Necessary steps for legal clarification of condotels

November 03, 2022 | 10:00
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There continues to be controversy concerning the need for adding a legal framework for condotels into the recent draft of the Law on Land in Vietnam, which is currently under consultation.

Condotels and shophouses in Vietnam do not have a clear legal framework regulating them, leaving a big gap in understanding and creating risks for real estate developers, buyers, and investors.

Necessary steps for legal clarification of condotels
Thang Nguyen-Special counsel, ACVS Legal

By their market-standard definition, condotels and shophouses are mixed-use real estate. A condotel has elements of both a condominium and a hotel, as they are privately owned condominium units operated like a hotel room and leased out on short-term rentals. A shophouse is a residential house with a part or separate floor designed to be a shop.

The legal issues hampering the growth of condotels and shophouses in the Vietnamese market include no clear definition of condotel and shophouse in any legislation.

The current Law on Land and the draft amended version do not provide clear guidance in cases when the land and property on such land are used for both commercial and residential purposes; and the regulations on planning, construction, and real estate business do not mention and regulate condotels and shophouses, nor their construction and operation clearly.

The closest definition of a condotel in Vietnamese law is for tourism villas in the Law on Tourism. However, this is insufficient to develop a healthy and legally sound condotel market.

If a condotel building is legally built as a hotel on land designated for commercial and service use (i.e. short-term residence), not for long-term residential use, no ownership certificate or so-called pink book is issued to the buyer. This certificate contains the title of the individual units. Only one pink book for the entire building will be issued to the developer, which goes against the buyers’ aim of having a legal title over their condotel units.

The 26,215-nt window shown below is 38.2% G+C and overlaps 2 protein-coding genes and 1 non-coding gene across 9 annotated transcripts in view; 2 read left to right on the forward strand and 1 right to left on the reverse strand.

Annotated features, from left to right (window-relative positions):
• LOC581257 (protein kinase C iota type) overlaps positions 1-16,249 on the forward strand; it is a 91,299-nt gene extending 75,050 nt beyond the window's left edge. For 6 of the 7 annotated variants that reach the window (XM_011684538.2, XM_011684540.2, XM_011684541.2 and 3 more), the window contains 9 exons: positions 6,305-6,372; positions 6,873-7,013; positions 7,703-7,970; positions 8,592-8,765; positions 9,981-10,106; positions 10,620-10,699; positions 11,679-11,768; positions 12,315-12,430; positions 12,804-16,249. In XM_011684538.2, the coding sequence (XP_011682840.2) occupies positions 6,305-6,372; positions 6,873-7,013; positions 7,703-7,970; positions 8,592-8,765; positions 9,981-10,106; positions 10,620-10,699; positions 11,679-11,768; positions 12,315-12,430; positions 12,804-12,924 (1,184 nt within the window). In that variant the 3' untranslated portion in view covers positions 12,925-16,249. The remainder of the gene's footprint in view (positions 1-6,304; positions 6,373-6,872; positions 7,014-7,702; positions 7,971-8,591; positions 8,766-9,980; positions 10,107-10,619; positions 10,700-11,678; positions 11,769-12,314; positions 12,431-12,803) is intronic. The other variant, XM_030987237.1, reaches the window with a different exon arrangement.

Conversely, if the condotel is built as a residential apartment building on land designated for residential use, the buyers will be issued a pink book for the apartment and have their legal title recorded like a normal residential apartment. However, this could land the developer into legal trouble concerning the land use planning approved by the authorities.

There are currently no planning guidelines for condotel buildings, so the authorities have to refer to planning requirements for residential and commercial buildings, which are separate and quite different. The planning regulations (Law on Planning and Law on Construction) should be amended to address mixed-use properties better. This is needed to calculate planning parameters properly for condotel buildings and to avoid straining nearby infrastructure facilities.

As for the operation and management of condotel units, the regulations are also silent, so it is up to the developers, the buyers and the users to work out a contractual scheme by themselves to effectively manage and operate the condotel building and units. This may potentially cause many legal disputes if the agreements have loopholes or do not address all possible scenarios.

The Law on Residential Housing and the Law on Real Estate Business should be amended to provide a baseline legal framework for the agreements related to the operation and management of condotel units.

As for shophouses, they currently are better regulated than condotels since the Law on Residential Housing and guiding legislations mention residential apartments with an area used for business or commercial purposes. For such residential apartments, usually, the pink book certifying their ownership will provide a term of ownership for no longer than 50 years following the project term. Regardless, shophouses can still and should be more clearly defined in regulations to provide stronger assurance to the developers and buyers.

In conclusion, it would be preferable if the draft amended Law on Land would more clearly address cases where a piece of land or property is used for both residential and commercial purposes and how the pink book/land use rights certificate can be issued for such land or property.

However, amending only the Law on Land would not completely resolve the uncertainty in the legal framework for condotels and shophouses. It is required that other laws, such as those on residential housing, real estate business, planning, the tourism, and construction are also amended to define the concept of condotels and shophouses to be consistent with the Law on Land.

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By Thang Nguyen

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